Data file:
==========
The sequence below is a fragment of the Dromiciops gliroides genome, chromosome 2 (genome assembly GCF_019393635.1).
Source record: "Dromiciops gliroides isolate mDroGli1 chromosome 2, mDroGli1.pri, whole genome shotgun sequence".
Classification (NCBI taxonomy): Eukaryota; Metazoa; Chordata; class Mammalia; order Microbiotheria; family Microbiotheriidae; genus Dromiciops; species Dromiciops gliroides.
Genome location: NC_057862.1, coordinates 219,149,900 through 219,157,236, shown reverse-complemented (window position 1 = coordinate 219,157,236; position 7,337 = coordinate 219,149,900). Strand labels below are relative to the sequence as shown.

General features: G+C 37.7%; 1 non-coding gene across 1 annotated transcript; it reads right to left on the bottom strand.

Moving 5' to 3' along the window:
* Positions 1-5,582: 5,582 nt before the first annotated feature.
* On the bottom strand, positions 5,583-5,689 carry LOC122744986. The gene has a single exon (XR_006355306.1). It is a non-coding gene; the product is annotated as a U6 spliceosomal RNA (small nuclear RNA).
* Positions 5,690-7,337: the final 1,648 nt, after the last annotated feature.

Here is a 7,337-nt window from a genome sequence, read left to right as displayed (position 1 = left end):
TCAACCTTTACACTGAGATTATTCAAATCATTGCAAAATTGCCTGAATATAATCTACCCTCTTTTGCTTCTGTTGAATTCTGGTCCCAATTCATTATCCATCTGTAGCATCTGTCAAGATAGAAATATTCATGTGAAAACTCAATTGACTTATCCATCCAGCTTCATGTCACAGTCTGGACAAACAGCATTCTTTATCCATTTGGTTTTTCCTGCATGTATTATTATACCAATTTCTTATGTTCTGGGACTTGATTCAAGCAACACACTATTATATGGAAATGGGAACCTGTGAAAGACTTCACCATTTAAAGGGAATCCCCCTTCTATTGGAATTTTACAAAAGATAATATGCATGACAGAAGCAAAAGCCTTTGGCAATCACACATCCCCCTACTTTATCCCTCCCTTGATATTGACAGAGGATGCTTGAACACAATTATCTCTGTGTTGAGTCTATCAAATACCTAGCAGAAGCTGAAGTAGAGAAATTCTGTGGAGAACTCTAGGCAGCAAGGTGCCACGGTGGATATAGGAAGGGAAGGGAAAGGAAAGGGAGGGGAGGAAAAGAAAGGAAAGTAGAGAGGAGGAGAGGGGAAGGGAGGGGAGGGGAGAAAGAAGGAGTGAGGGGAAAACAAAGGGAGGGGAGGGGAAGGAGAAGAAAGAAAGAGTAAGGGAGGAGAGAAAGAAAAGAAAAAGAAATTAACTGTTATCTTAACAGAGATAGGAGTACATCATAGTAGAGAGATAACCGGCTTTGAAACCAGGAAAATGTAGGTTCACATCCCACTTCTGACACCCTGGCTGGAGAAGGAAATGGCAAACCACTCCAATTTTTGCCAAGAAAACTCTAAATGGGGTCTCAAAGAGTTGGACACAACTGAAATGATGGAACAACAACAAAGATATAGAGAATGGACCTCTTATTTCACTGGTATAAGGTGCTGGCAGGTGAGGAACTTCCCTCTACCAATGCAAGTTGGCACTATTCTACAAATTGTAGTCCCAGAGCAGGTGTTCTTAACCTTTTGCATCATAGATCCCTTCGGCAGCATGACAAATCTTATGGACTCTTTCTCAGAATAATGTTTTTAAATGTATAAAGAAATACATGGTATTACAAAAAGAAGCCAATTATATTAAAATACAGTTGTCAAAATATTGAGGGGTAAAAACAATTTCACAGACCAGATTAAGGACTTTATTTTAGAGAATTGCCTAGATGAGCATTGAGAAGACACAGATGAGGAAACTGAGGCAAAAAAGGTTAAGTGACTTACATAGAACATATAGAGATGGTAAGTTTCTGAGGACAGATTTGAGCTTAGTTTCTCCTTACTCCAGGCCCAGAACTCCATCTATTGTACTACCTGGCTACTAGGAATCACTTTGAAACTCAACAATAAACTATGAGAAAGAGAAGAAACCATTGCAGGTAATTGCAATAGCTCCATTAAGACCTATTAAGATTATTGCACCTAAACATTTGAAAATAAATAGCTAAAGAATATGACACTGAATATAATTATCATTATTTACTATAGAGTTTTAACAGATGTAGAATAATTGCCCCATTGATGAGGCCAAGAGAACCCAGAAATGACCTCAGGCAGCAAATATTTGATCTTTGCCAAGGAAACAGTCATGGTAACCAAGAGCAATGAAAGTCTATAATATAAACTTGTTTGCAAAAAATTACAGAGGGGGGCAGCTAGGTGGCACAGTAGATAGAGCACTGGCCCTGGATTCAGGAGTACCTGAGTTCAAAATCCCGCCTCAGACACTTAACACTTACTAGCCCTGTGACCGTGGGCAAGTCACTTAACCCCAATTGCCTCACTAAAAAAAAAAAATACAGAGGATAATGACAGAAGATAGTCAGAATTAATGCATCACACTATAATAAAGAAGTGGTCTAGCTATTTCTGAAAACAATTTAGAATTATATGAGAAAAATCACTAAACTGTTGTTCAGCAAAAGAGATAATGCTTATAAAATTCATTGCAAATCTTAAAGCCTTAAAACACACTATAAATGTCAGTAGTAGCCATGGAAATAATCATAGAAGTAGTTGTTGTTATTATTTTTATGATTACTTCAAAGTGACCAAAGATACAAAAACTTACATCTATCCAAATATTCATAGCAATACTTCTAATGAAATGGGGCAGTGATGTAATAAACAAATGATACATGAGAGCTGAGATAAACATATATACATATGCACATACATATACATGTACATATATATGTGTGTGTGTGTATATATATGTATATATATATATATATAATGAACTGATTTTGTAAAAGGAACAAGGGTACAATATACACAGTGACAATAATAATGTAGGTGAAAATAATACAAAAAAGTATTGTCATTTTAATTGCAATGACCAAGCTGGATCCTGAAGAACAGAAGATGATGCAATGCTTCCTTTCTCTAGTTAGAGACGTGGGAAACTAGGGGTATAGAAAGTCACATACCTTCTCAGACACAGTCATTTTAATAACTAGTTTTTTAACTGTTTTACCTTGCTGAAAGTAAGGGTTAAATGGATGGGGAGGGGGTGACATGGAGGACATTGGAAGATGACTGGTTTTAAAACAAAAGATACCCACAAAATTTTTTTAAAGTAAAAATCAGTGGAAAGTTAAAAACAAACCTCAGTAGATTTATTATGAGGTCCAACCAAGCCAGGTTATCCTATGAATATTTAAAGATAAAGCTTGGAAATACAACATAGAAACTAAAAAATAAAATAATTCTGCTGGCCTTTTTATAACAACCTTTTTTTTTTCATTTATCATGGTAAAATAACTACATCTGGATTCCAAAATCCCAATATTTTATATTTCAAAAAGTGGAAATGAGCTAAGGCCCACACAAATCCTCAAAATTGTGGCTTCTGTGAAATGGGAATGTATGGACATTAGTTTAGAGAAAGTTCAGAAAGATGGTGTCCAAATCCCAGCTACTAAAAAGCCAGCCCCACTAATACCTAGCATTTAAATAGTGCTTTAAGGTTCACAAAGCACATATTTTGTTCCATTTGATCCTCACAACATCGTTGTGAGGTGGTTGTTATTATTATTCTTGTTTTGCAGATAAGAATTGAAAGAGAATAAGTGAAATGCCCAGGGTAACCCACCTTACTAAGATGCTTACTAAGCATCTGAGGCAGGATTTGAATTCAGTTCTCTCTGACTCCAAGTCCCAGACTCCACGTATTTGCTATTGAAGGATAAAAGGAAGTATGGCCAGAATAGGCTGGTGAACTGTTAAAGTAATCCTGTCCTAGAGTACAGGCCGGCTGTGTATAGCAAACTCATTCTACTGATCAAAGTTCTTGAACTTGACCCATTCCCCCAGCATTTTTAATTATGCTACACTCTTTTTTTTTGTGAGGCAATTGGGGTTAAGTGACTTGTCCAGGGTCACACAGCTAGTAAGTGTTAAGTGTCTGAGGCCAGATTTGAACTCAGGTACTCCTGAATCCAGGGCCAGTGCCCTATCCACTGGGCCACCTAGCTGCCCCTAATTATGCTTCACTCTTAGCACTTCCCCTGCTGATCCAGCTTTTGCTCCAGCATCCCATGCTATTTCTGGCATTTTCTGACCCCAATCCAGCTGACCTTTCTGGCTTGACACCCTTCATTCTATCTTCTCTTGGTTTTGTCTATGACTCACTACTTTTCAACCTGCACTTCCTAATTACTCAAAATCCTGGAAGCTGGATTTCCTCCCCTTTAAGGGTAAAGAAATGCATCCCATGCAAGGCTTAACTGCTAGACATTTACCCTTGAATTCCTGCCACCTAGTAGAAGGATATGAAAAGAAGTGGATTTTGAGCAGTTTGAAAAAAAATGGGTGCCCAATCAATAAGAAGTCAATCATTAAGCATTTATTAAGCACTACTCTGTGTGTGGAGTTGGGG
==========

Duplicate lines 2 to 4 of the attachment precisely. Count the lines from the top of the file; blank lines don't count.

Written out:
Source record: "Dromiciops gliroides isolate mDroGli1 chromosome 2, mDroGli1.pri, whole genome shotgun sequence".
Classification (NCBI taxonomy): Eukaryota; Metazoa; Chordata; class Mammalia; order Microbiotheria; family Microbiotheriidae; genus Dromiciops; species Dromiciops gliroides.
Genome location: NC_057862.1, coordinates 219,149,900 through 219,157,236, shown reverse-complemented (window position 1 = coordinate 219,157,236; position 7,337 = coordinate 219,149,900). Strand labels below are relative to the sequence as shown.